Asian investors dramatically increased their level of climate change disclosure in 2020, with the use of the Science-Based Targets initiative (SBTi) framework growing from 8% to 47% in just a year, and carbon footprinting for listed equities growing from 19% of investors in 2019 to 79%, according to analysis by the Asia Investor Group on Climate Change (AIGCC).
Reporting via the Task Force for Climate-Related Financial Disclosures (TCFD) was analysed for the first time in this year’s annual survey by the AIGCC, which found 50% of respondents are disclosing against the framework, with a further 30% actively considering it.
AIGCC quizzed regional asset owners and managers representing $1.9trn in assets for the second annual Net Zero Investment in Asia survey. It found an upward trend in the use of decarbonisation strategies (adopted by more than 40% of respondents) and portfolio tilting (more than 35% of respondents).
Asset managers responding to the survey reported a low proportion of clients demanding climate-related investment solutions
The survey also found a significant change in the methodologies used in Asia to define climate-aligned investments. The use of third-party ESG data providers dropped from 40% of investors in 2019 to 20% in 2020. Approaches developed in the EU, such as the EU taxonomy, grew in uptake slightly – from 8% of investors in 2019 to 9% in 2020. Index and ratings grew from 8% of investors in 2019 to 11% in 2020.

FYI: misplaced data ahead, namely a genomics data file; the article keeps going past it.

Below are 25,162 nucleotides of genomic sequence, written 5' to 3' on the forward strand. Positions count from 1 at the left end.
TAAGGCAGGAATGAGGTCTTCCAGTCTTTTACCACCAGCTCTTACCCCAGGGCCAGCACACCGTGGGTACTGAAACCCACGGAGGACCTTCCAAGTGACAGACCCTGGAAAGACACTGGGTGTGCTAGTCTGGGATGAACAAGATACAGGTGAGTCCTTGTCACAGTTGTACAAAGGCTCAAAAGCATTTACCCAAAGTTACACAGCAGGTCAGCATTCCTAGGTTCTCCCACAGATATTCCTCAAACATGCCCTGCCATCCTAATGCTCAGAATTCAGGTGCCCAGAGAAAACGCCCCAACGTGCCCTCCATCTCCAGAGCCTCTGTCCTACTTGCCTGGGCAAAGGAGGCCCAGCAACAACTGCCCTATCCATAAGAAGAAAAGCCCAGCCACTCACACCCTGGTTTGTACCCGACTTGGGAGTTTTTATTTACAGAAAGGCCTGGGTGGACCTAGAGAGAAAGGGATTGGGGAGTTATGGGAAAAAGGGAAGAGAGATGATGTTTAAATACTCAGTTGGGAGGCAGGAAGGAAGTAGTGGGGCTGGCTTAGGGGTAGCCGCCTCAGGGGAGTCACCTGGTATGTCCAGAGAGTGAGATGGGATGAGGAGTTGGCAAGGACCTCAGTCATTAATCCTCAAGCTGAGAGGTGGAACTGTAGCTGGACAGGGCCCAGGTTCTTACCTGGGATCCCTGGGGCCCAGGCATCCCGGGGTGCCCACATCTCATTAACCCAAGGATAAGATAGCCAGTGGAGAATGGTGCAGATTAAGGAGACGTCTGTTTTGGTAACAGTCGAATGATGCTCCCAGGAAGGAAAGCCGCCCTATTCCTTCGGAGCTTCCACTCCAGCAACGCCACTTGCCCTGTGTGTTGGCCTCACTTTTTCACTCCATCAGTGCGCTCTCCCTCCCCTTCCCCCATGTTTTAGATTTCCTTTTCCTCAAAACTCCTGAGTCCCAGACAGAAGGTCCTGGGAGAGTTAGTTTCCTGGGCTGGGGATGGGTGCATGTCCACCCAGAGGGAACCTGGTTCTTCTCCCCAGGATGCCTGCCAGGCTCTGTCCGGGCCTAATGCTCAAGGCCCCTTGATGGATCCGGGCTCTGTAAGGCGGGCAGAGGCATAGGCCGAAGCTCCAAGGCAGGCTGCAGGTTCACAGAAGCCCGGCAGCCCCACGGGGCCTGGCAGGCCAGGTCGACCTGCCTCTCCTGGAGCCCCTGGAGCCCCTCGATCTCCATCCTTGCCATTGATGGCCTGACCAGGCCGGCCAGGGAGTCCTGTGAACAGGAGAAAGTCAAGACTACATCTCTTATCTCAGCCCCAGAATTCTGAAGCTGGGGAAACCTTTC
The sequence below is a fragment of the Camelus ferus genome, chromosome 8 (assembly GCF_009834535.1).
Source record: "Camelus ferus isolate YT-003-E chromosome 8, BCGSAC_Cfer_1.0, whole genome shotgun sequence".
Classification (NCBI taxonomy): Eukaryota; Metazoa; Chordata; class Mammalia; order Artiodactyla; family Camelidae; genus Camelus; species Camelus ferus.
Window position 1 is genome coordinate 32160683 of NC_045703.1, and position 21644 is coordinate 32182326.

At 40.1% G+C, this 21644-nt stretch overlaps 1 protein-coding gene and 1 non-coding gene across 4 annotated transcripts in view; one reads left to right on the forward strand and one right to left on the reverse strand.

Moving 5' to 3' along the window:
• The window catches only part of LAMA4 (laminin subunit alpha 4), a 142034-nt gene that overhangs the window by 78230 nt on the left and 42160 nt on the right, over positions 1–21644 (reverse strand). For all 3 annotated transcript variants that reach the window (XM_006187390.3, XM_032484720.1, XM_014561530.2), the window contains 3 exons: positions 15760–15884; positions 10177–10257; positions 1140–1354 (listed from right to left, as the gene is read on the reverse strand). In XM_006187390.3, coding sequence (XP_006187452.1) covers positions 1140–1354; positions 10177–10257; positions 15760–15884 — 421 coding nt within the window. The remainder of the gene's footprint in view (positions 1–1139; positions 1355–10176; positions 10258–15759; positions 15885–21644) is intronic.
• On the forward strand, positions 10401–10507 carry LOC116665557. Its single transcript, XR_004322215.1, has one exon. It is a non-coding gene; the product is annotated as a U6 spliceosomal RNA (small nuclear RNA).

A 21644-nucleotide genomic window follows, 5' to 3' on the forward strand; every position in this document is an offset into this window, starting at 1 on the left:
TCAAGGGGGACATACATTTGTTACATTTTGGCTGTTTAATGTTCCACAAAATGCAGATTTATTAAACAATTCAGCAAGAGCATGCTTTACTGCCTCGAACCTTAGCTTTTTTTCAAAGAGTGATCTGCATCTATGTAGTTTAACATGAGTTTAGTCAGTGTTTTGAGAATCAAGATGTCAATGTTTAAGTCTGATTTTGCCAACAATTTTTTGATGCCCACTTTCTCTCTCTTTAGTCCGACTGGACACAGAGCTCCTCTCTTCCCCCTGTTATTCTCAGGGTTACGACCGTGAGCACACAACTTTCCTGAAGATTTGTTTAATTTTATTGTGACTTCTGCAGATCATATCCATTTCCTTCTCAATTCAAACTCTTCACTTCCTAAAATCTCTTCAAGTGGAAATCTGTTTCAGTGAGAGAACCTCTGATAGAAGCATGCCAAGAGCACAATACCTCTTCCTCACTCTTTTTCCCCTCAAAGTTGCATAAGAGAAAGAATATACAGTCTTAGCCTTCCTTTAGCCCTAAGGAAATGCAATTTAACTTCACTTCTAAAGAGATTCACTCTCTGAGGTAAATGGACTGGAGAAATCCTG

The report says: “What remains clear and consistent across our annual survey is the ongoing importance of using a credible methodology to define net zero or climate-aligned investments. We are also seeing a rapid shift in methodologies being used, as detailed above, and the increasing demand for Asia-relevant climate taxonomies.”
China’s National Development and Reform Commission released its Green Industries Guidance Catalogue last year, which is being used by 4% of investors surveyed.
Malaysia plans to launch a principles-based green taxonomy this year, based on the EU’s version, while the Taiwan financial regulator will finalise a sustainable finance taxonomy by end of 2021, says AIGCC. Singapore is currently consulting on a green taxonomy, and Japan is working with Switzerland and the EU on harmonising ESG disclosure requirements through taxonomies and other frameworks.
Asset managers responding to the survey reported a low proportion of clients demanding climate-related investment solutions. Mandates with such obligations – climate investments, exclusions and reporting requirements such as TCFD – primarily fall within 0-25%.
The report finds that: “Whilst asset owners are gradually raising climate aspirations, more work can be done to leverage this value chain since mandates determine assets under management. Asset owners need to use this mechanism and work with fund managers to support implementation of their climate commitments.”
The survey findings suggest that climate change investments focus heavily on SRI, closely followed by individual asset classes.
Despite this, the survey finds over 70% of asset managers expect to launch new climate-related investment solutions over the next two years and more than 70% are actively considering a 2050 net zero emissions target.
AIGCC Executive Director, Rebecca Mikula-Wright, said: “It is pleasing to see significant and ongoing TCFD disclosure and the increasing adoption of a range of tools to help Asian investors manage climate risk across their portfolios.
“However, Asian investors need to ensure they are keeping up with international best practice on climate change across all areas, including integrating portfolio-wide decarbonisation goals.
“Overall, the trends captured in this survey indicate that Asian investors are moving in the right direction on climate change. We know that once Asia gets going it won’t be long until it overtakes the rest of the world.”